Physiological Measurements of Voice Quality in Children with Autism Using Electroglottography in Relation to Clinical Assessment Outcome

Saturday, May 13, 2017: 12:00 PM-1:40 PM
Golden Gate Ballroom (Marriott Marquis Hotel)
S. Ghai and G. Ramsay, Marcus Autism Center, Children's Healthcare of Atlanta & Emory University School of Medicine, Atlanta, GA

Atypical voice quality has been a characteristic trait in individuals with autism. Many standard clinical assessment tools include subjective evaluation of voice characteristics and social communication skills for clinical diagnosis of autism. However, a means of statistically quantifying atypicality in voice production in individuals with autism that can also contribute to reliable prediction of clinical diagnosis is still lacking. In previous research, we showed that longitudinal acoustic measures of infant vocal behavior including the fundamental frequency contour, duration and timing of dyadic interactions with caregivers within the first two years of life have potential as biomarkers for early detection of autism. However, acoustic measures of prosody do not directly quantify the actual mechanism of voice production. Electroglottography (EGG) provides non-invasive physiological measures of vocal fold function, and voice source parameters obtained through EGG signal processing may therefore provide us with better information about the origin of voice disorders in autism.


The goal of this study is to explore the potential of physiological measures of voice quality to capture information relevant to diagnostic characterization by correlating acoustic measures of voice quality obtained using EGG with standard measures used for clinical assessment of language and social communication in autism spectrum disorders (ASD). We test the hypothesis that objective measures of abnormal voice quality characteristics are predictive of clinical outcome.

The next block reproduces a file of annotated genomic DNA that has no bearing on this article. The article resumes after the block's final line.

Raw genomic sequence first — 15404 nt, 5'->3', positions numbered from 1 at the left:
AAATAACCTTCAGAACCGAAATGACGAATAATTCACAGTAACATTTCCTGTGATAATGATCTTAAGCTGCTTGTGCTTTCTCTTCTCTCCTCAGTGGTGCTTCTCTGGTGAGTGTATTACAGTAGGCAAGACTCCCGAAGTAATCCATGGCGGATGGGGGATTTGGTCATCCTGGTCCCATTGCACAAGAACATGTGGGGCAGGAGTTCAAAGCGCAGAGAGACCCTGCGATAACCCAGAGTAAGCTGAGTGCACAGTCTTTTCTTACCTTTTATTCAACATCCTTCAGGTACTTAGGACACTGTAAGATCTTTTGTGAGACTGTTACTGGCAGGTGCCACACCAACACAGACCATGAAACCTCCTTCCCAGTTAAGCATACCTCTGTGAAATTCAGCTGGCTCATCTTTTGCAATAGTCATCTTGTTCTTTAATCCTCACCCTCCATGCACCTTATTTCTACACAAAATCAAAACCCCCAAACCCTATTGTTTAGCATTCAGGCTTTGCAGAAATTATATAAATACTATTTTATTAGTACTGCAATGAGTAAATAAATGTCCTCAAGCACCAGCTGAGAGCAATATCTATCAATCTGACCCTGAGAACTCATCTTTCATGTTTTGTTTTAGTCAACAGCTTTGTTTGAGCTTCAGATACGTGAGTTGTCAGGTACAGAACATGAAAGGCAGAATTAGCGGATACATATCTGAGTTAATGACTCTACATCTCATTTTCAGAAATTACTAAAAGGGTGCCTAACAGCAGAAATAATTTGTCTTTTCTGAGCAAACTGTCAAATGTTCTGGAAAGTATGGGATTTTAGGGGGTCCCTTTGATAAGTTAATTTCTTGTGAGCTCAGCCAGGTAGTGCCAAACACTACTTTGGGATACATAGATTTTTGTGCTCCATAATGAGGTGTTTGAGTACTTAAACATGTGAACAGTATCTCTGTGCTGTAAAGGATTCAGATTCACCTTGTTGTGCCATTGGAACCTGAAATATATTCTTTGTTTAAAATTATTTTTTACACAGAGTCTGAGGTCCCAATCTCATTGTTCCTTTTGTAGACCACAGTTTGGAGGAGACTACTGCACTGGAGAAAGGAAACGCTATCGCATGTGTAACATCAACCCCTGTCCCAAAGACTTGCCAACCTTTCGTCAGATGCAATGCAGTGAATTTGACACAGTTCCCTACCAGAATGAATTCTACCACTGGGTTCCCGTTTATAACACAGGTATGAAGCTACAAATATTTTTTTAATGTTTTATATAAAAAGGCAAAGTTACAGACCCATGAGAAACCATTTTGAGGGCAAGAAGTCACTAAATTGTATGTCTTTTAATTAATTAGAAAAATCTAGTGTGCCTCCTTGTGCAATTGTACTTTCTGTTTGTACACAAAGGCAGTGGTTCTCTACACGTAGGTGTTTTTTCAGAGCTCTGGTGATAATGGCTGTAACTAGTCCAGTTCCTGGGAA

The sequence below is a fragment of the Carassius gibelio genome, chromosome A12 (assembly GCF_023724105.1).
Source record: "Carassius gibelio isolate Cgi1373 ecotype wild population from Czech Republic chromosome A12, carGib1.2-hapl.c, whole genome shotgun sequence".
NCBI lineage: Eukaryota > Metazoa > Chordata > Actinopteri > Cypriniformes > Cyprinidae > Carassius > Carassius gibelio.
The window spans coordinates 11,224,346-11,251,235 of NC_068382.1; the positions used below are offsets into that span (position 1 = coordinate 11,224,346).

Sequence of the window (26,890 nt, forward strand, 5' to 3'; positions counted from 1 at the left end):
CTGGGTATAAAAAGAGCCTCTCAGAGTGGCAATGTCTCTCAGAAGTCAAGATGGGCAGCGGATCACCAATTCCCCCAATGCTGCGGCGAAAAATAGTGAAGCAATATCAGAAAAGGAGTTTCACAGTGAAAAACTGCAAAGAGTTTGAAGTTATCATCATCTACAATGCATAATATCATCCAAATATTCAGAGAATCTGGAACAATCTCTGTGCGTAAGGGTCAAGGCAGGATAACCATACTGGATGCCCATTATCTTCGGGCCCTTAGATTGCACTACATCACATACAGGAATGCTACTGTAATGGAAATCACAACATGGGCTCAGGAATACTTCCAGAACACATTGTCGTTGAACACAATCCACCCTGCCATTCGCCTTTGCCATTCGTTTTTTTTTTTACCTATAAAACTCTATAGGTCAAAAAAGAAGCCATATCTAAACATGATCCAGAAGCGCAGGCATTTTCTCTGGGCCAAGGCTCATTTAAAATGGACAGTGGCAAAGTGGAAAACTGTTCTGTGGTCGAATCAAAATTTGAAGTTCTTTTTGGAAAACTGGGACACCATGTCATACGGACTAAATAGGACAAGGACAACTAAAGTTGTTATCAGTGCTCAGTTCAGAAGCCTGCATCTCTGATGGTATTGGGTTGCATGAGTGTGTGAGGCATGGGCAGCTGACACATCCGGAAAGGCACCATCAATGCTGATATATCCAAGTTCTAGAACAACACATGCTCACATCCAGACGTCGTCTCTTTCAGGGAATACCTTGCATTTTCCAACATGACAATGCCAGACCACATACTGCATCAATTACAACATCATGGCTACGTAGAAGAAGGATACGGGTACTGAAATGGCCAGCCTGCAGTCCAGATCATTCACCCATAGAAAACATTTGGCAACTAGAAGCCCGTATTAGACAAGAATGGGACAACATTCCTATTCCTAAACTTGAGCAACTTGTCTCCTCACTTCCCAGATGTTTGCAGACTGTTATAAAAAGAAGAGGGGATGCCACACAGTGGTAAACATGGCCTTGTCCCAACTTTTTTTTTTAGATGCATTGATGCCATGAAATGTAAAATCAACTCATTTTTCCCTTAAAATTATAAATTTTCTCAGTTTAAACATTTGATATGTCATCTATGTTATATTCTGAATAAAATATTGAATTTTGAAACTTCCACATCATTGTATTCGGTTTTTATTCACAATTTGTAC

As part of our initial pilot study, we recruited in total 8 low-risk children with no history of autism and high-risk children with older siblings diagnosed with ASD. We collected high-quality EGG and microphone recordings of each child at 2-3 years of age. We also collected a battery of clinical assessment measures from each child at the same age. From the EGG recordings, we hand-labeled and extracted sequences of utterances containing clean child vocalizations and calculated the mean and standard deviations for four measures of voice quality across all speech frames for each child: the fundamental frequency (F0), the open quotient (OQ), the return quotient (RQ), and the speed quotient (SQ). We then compared the correlation between physiological measures of voice quality with clinical outcome measures corresponding to social communication and motor control.


Our final sample consisted of 4 TD children and 4 children diagnosed with ASD. Group differences in all of the four acoustic measures of voice quality showed significant correlation with each other and may have potential to aid prediction of diagnostic characterization. Group-level categorizations based on these physiological measurements of voice quality were consistent with categorizations based on the ADOS summary scores.


Preliminary results suggest that typically developing children and children with ASD differ according to physiological measures of atypical voice quality which may be related to clinical outcome measures. However, these observations and results are currently being further verified on a larger cohort.